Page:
The following are clues physicians use for finding the rare hantavirus case among the thousands of flu patients visiting doctor offices annually:

•Flu syndromes present symptoms without rhinorhea, otitis, sinusitis or congestion.

•Nausea, vomiting, diarrhea and abdominal pain are often severe in hantavirus patients.

•The cough does not start on the first day of the symptoms, but generally after two or more days and heralds the onset of pulmonary edema.

•A rapidly falling platelet count helps distinguish hantavirus from benign illnesses.

Hantavirus has emerged as a new viral disease communicable to man from an animal since identified in spring 1993 in the Four Corners region.

But retrospective case-finding has indicated that hantavirus is not new to the United States, indicated the health department.

In fact, the retrospective diagnosis of a 1959 Utah case reveals that human infections resulting in hantavirus pulmonary syndrome went unrecognized until May 1993.

The human-rodent interaction along with the identification and characterization of environmental and ecologic factors as well as the influence on the density of rodent populations are critical to understanding the epidemiology of hantavirus pulmonary syndrome.

Apparently, epidemiology of hantavirus closely parallels the ecology of its rodent hosts, pointed out the health department. The majority of diagnosed patients have had clearly identifiable domestic contact, recreational or occupational exposure to rodents of which the majority are the deer mouse.

The deer mouse is the primary host for hantavirus and the most abundant rodent in North America.

The most effective method to prevent infection with hantavirus is to avoid contact with any rodent species, emphasized the department of health.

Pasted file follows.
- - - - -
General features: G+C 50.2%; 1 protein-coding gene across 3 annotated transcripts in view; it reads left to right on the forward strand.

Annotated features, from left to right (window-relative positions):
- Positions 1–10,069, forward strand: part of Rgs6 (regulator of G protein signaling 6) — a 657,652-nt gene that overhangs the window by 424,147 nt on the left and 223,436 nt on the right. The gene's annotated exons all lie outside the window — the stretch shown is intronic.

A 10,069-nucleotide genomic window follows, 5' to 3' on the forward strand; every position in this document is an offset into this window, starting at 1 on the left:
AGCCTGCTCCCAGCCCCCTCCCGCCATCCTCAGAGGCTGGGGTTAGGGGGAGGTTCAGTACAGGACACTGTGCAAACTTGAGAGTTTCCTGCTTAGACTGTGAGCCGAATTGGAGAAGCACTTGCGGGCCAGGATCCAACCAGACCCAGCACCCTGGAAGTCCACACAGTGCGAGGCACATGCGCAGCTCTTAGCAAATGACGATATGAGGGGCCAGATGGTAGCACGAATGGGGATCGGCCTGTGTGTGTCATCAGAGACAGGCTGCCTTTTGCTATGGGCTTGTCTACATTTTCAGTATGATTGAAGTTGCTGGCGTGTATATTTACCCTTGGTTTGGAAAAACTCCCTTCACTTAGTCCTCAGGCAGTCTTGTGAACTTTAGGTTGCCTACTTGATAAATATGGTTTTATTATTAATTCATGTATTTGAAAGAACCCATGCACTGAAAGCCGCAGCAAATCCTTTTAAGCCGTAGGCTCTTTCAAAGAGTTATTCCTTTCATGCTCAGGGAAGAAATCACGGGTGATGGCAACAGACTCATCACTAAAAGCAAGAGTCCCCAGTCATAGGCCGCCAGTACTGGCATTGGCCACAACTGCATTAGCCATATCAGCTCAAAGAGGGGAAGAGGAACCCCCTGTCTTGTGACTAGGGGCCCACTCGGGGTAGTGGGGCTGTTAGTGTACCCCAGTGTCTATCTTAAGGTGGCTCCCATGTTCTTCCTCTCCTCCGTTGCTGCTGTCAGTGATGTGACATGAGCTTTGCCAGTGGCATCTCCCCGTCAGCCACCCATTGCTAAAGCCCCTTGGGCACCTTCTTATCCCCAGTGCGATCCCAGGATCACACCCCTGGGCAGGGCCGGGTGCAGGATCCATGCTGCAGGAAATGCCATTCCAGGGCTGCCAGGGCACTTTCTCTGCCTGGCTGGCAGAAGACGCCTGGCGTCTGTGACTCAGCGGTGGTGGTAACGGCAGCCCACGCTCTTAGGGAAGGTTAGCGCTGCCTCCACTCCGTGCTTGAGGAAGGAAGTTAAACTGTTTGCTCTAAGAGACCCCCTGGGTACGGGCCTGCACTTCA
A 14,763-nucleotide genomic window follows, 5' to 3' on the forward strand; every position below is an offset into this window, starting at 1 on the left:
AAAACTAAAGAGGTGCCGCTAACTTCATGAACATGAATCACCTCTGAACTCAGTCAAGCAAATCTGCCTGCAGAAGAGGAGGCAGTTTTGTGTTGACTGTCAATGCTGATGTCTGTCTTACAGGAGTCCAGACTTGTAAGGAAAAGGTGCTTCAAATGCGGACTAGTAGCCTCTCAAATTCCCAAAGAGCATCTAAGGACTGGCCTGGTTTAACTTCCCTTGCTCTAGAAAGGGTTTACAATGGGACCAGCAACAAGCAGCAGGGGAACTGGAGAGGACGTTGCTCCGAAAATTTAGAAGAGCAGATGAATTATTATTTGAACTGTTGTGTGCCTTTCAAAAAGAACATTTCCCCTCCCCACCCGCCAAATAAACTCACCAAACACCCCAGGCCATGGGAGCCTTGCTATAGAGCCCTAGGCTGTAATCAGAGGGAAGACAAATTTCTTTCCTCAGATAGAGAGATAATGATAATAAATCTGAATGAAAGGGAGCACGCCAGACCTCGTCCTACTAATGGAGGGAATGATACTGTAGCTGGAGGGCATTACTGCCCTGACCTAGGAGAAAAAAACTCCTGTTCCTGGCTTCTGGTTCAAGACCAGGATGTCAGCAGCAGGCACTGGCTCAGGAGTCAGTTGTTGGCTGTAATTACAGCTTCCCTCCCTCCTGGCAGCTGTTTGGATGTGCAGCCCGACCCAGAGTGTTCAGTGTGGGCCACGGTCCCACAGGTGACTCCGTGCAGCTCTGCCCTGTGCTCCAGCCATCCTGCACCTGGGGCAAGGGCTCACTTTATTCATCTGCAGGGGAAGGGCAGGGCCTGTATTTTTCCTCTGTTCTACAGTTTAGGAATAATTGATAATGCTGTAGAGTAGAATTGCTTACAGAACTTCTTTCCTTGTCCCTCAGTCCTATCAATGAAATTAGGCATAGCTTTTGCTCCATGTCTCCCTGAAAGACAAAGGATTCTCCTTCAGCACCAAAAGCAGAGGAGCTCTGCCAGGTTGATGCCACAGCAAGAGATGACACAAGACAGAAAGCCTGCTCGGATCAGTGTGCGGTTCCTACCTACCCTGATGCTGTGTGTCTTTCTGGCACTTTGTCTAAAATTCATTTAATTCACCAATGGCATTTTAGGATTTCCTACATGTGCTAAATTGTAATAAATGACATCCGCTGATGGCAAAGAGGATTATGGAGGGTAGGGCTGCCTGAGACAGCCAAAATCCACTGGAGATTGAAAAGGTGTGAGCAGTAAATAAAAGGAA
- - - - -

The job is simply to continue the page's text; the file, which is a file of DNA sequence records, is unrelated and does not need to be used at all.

Activities Castle Valley residents should avoid include using rodent inhabited buildings, cleaning barns or outbuildings infested with rodents and disturbing rodent nests and burrows while hiking or camping.

When eliminating rodent infestation sites inside dwellings or outbuildings, Castle Valley residents should exercise the following precautionary measures:

•Seal all openings into the home that are greater than one-fourth inch. Mice can squeeze down to larger size holes and enter buildings.

•Keep all weeds, woodpiles and garbage at least 100 feet from homes.

•Keep all food, including pet food, in rodent proof containers.

•Keep kitchens and food preparation areas clean.

•When handling rodents that have been trapped, remember to wear gloves.

•Use snap traps to trap and kill mice.

•Spray mice and trap with disinfectant.

•Place the rodent carcass and infested materials inside a double plastic bag for disposal.

•Leave several baited spring loaded traps inside the house at all times.

•Wear rubber gloves while cleaning up mice droppings and nests.

•Air out area for 30 minutes.

•Do not create dust by sweeping or vacuuming.

•Spray rodent droppings and nests with disinfectant.

•Place rodent droppings, nests, and other contaminated items in double bag for disposal.

•Wash gloved hands in a household disinfectant and then in soap and water.

•Wash bare hands after removing gloves.